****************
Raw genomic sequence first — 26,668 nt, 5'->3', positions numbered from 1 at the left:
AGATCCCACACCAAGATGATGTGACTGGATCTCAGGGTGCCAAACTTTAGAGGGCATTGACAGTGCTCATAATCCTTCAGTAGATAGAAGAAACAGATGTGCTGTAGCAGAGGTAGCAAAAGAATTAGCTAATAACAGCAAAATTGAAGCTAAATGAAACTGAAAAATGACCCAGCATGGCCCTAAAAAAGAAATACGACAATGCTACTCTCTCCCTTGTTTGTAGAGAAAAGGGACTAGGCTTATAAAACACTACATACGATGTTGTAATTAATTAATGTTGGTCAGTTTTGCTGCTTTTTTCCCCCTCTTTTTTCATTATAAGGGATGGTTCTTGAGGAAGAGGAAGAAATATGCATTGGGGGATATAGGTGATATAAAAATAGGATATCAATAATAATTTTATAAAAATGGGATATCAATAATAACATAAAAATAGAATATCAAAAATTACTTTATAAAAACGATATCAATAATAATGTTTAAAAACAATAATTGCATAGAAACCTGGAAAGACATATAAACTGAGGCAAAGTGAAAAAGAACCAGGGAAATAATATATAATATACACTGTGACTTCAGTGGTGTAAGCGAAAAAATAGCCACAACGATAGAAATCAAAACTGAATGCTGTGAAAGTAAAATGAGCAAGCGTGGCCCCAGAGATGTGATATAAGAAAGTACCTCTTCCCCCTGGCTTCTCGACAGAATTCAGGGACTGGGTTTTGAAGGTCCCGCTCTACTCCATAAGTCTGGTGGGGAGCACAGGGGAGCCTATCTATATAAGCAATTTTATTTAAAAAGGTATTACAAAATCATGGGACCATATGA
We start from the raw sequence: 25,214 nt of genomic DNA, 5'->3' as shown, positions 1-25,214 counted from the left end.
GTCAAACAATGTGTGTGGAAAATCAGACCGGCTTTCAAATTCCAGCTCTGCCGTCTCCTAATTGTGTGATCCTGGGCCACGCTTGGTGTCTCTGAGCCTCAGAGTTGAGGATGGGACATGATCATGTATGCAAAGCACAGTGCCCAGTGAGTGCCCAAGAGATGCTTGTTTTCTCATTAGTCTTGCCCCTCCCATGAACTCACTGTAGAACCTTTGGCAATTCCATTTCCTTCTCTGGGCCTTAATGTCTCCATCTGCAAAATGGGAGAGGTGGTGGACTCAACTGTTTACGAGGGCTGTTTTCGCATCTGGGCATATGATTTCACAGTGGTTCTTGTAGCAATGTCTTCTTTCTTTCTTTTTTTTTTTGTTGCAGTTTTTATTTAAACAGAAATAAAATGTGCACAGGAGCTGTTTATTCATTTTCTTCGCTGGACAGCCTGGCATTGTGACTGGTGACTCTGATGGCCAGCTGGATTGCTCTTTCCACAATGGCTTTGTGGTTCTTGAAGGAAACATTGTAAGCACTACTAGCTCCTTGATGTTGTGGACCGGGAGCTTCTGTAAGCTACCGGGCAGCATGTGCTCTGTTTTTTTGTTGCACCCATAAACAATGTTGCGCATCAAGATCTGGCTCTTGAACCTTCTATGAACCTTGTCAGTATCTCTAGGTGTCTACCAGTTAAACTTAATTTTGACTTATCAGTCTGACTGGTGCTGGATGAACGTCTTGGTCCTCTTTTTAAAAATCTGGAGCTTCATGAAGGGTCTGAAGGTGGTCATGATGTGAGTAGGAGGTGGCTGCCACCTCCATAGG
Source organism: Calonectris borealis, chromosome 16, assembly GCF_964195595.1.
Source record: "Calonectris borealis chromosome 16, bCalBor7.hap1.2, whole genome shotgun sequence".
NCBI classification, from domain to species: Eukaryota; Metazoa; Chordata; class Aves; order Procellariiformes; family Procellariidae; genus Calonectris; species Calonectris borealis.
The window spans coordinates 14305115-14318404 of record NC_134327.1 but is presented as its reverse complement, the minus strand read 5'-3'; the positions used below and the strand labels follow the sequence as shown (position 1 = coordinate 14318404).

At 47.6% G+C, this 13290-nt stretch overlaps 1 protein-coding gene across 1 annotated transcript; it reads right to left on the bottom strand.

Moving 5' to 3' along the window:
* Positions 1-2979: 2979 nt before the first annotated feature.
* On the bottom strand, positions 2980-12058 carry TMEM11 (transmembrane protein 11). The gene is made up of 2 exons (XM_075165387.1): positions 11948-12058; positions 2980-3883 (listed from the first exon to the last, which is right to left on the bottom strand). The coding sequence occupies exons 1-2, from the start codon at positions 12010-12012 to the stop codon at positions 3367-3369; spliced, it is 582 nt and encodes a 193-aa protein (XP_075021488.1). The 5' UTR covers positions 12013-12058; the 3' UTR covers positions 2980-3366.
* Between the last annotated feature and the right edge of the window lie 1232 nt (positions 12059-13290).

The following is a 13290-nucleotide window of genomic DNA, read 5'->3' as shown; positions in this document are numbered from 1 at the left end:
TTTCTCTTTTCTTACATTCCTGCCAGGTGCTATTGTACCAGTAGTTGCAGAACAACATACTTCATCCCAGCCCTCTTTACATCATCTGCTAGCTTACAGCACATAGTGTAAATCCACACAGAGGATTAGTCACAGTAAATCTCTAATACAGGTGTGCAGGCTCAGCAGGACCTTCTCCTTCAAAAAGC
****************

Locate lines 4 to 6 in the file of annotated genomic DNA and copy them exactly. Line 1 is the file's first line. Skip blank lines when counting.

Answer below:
GTCAAACAATGTGTGTGGAAAATCAGACCGGCTTTCAAATTCCAGCTCTGCCGTCTCCTAATTGTGTGATCCTGGGCCACGCTTGGTGTCTCTGAGCCTCAGAGTTGAGGATGGGACATGATCATGTATGCAAAGCACAGTGCCCAGTGAGTGCCCAAGAGATGCTTGTTTTCTCATTAGTCTTGCCCCTCCCATGAACTCACTGTAGAACCTTTGGCAATTCCATTTCCTTCTCTGGGCCTTAATGTCTCCATCTGCAAAATGGGAGAGGTGGTGGACTCAACTGTTTACGAGGGCTGTTTTCGCATCTGGGCATATGATTTCACAGTGGTTCTTGTAGCAATGTCTTCTTTCTTTCTTTTTTTTTTTGTTGCAGTTTTTATTTAAACAGAAATAAAATGTGCACAGGAGCTGTTTATTCATTTTCTTCGCTGGACAGCCTGGCATTGTGACTGGTGACTCTGATGGCCAGCTGGATTGCTCTTTCCACAATGGCTTTGTGGTTCTTGAAGGAAACATTGTAAGCACTACTAGCTCCTTGATGTTGTGGACCGGGAGCTTCTGTAAGCTACCGGGCAGCATGTGCTCTGTTTTTTTGTTGCACCCATAAACAATGTTGCGCATCAAGATCTGGCTCTTGAACCTTCTATGAACCTTGTCAGTATCTCTAGGTGTCTACCAGTTAAACTTAATTTTGACTTATCAGTCTGACTGGTGCTGGATGAACGTCTTGGTCCTCTTTTTAAAAATCTGGAGCTTCATGAAGGGTCTGAAGGTGGTCATGATGTGAGTAGGAGGTGGCTGCCACCTCCATAGG
Source organism: Calonectris borealis, chromosome 16, assembly GCF_964195595.1.
Source record: "Calonectris borealis chromosome 16, bCalBor7.hap1.2, whole genome shotgun sequence".